The first issue that truly caused me problems throughout the game was indeed the issue fans have been voicing to Capcom since the original release back in 2009 – the character movement. Having lost count at the number of times I had to run around complete areas in boss fights just because I couldn’t force my character into the closest green herb or ammo pack, I ended up simply shouting in annoyance at finding even the most simplest movement so difficult. Given that it was a well-known issue before, I’m completely amazed that this is not something that would have been fixed during development.
The other issue and arguably the more severe of the two is the same thing that also requires a vast amount of praise, for its introduction, at least when it works, is a complete game changer. This issue is with the AI and I found myself distraught at the lack of intelligence used.
Throughout Resident Evil 5, I’ve been left many times to dispatch enemies on my own due to Sheva simply refusing to shoot. This happened many times, often in times of need, when I was low on ammo due to having kindly shared half of my wares with her. I would look over to see her stood brandishing a shotgun with no ammo whatsoever instead of putting her fully loaded machine gun I had just bought her to good use. Other times she would seem more intent on standing with a cattle rod attacking enemies, refusing to revive me. On the rare occasions she would help, the complete opposite would happen and I would receive a constant resuscitation punch to the chest in order to stop me dying whilst a brutish enemy stood two feet away swinging his weaponry like some overpowered god.
The introduction of co-op however is one of the best worked features in the action oriented titles, with online co-op multiplayer removing all issues caused from the nonsensical A.I. With another player fighting alongside, the experience really becomes a whole lot better. With players able to jump in from the start of each chapter and a clever matchmaking system that offers the option to invite players to join you who are currently playing the same part of the game as you, Capcom have designed a well thought out mechanic to show off and encourage co-op play.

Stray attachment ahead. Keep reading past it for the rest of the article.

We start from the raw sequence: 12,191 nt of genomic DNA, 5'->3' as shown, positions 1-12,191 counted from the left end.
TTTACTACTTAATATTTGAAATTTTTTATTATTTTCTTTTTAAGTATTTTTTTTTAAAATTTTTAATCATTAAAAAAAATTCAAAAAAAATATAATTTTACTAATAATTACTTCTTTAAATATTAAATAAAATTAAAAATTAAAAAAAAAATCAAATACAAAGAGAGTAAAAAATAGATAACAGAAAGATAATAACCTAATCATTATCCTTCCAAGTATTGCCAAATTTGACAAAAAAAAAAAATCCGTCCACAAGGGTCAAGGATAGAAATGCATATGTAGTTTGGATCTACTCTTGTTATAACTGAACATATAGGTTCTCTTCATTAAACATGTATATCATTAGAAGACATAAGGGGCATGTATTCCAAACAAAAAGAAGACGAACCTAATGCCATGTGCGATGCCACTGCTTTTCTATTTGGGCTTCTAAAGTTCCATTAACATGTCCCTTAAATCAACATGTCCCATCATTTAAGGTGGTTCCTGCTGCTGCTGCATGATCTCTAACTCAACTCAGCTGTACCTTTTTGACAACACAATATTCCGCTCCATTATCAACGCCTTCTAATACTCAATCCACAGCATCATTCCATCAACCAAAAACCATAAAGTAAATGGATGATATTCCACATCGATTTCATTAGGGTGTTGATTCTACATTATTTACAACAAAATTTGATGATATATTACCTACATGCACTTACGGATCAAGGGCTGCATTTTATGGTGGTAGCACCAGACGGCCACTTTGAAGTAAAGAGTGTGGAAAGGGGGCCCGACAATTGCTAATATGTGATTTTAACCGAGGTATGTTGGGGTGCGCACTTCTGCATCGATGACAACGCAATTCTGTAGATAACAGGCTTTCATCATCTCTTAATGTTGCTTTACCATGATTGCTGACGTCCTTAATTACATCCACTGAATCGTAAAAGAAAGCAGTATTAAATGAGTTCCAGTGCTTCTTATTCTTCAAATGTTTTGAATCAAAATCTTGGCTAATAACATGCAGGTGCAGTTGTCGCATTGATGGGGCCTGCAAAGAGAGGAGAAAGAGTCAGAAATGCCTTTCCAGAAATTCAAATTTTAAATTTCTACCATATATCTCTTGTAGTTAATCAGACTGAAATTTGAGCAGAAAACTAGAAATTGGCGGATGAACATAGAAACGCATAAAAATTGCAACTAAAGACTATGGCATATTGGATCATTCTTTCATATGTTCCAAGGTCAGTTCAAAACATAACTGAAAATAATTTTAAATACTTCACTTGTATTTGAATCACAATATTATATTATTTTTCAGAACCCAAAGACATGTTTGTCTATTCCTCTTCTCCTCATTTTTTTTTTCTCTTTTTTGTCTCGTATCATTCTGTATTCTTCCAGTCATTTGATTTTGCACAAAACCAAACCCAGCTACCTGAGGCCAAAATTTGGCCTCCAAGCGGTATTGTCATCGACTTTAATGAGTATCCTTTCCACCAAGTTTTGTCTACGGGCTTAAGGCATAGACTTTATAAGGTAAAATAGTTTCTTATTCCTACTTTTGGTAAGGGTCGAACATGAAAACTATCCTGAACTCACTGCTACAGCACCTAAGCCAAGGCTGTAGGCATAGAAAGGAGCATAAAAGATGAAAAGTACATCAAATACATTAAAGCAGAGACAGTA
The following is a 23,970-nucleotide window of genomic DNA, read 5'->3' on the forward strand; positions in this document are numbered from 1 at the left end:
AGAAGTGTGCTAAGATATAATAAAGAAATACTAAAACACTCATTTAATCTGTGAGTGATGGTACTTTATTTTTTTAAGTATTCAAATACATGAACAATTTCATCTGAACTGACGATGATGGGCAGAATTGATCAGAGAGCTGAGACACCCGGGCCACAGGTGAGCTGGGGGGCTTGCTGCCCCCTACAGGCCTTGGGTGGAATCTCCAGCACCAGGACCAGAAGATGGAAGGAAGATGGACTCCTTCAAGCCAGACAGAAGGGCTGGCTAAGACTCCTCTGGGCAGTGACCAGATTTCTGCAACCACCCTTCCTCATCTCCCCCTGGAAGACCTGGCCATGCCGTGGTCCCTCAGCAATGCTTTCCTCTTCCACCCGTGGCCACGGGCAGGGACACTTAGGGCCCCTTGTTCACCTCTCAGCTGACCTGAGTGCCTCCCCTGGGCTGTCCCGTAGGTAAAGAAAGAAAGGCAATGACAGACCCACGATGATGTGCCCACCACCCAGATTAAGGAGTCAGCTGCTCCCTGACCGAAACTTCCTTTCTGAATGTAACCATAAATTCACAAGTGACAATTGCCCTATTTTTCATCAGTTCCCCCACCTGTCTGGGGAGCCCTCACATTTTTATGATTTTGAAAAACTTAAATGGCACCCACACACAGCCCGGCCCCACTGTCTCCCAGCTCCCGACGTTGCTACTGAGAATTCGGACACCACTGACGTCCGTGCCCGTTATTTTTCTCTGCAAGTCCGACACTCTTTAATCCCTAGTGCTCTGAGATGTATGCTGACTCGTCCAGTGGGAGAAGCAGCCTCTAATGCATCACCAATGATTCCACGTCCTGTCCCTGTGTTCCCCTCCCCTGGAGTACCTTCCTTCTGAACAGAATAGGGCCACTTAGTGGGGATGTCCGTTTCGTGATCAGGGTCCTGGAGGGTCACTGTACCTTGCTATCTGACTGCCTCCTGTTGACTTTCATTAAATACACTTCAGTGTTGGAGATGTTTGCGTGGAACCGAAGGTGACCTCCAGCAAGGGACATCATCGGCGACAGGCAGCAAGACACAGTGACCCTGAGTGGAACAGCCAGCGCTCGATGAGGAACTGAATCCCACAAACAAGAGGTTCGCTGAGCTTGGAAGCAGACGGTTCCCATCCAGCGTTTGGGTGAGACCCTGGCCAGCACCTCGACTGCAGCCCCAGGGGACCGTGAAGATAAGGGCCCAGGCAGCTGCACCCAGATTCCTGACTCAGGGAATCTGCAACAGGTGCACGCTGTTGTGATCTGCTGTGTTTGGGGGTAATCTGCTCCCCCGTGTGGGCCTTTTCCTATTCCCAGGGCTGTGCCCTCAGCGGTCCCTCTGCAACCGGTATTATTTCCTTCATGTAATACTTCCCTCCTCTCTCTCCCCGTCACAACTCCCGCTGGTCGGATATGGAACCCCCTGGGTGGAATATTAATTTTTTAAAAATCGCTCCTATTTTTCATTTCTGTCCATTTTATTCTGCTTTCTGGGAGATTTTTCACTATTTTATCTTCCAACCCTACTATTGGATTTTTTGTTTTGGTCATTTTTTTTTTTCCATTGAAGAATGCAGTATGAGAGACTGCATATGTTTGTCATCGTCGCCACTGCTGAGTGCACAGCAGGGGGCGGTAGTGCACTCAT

Apart from the main campaign, Resident Evil 5 HD is packed full of content to ensure you have something to do after following through with Chris and Sheva to the end. Beyond the collectables and perfecting each chapter to a shiny S-rank there is the also the chance to play through the Desperate Escape and Lost in Nightmares DLC missions. The first places you in the shoes of Jill and Josh, two characters whose story unfolds within the main campaign ,with Desperate Escape giving the player a glance into what happened outside of the main story and how they made the escape from the dreadful Tricell facility. Lost in Nightmares gives you control of Jill and Chris, taking you back to the Spencer mansion from the original game in order to hunt down the founder of the terrifying Umbrella Corporation (original creator of B.O.Ws and the leading cause of the zombie outbreak from the first title in the series), in order to gain vital information on the whereabouts of the infamous Albert Wesker.
As well as extra story content, players can delve into a number of Mercenaries missions in which the task is to eliminate as many enemies as possible within the time limit, with combos and pickups galore to get involved in. There is also the survivors multiplayer team based game mode which works as a Team Deathmatch and a versus game in which up to four players can go head to head to prove their mettle in a Deathmatch style all out battle.
Overall Resident Evil 5 HD is a welcome addition to the Xbox One with some great action sequences and some of the best co-op available on Xbox One. However, with none of the previous issues ironed out, returning players may find themselves wanting to explore other options. Online servers are also surprisingly empty and it can become hard to get going with any of the newly added content without waiting an inordinate amount of time.
If you haven’t previously experienced Resident Evil 5, you should definitely jump in with the experience offered – it is more than worth the rather low asking price and the overall adventure certainly outweighs the negatives.